The hot topic seems to be All About Spelling(AAS) versus Writing Road to Reading (WRTR) these days. I have a lot of detailed knowledge about spelling programs and actually write content for a dyslexia intervention program, so lemme share what I know. I am also open to private questions at ivorysoap76 at gmail dot com.
I’ve heard several moms say that they were fine until the scripts in Sound Beginnings ended. Then they were lost. That approach to phonics was totally new to them. Sound Beginnings taught them 10 of the 29 rules and now they’re on their own. Also adding to the confusion is that there is material to unlearn between the two programs without explanation or persuasion. The parent has lost ground and has no way to close the gap without dropping $130 on a support class.
WRTR assumes content mastery on the part of the teacher. Even in the scripted notebook page dialogue it says that students “need practice” beyond the notebook pages, but it doesn’t provide the material to do that for them (or yourself). And for rules 17-29 there is no notebook page script to cheat off of at all. It’s TOO BIG OF A LEAP.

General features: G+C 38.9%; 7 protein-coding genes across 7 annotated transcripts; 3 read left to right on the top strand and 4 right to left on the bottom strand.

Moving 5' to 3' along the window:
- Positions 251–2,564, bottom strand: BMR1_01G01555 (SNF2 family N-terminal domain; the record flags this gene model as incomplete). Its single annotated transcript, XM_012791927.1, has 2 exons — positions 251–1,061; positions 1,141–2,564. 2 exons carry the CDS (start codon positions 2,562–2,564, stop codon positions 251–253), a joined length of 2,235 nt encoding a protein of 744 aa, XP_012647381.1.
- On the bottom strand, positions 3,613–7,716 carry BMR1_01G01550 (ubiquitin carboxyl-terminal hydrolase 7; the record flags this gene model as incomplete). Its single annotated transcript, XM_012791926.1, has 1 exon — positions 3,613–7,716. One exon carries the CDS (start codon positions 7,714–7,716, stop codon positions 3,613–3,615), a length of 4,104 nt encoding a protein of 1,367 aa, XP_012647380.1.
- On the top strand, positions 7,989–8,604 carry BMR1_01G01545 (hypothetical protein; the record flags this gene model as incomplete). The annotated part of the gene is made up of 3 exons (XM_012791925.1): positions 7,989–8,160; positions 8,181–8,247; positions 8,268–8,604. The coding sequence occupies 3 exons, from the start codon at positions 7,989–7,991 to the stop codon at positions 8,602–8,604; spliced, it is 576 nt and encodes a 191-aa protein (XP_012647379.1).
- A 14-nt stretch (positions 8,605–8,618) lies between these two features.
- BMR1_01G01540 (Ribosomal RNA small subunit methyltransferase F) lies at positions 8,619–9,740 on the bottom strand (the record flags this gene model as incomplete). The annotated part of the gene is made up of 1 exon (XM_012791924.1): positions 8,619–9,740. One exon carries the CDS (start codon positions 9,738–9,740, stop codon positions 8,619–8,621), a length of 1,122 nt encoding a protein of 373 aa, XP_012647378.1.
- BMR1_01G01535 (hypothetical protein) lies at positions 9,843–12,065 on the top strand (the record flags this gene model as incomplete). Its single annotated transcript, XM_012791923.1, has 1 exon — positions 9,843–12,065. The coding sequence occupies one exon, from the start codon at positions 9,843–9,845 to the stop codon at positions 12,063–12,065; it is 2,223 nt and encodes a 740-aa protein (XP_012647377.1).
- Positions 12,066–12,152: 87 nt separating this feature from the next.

AAS assumes that the teacher is UNTRAINED in Orton-Gillingham phonics. It “teaches the teacher” alongside the child. That’s why most parents switch. For many parents, there’s too big of a leap in their own understanding from the last lesson of Sound Beginnings to the first lesson of WRTR. And by the time they’re at the crisis point, they are so sick of WRTR that they don’t want to do a training class even if it costs the same in time and money.
Different Aims, Different End Product
The programs have one major difference that you need to know about: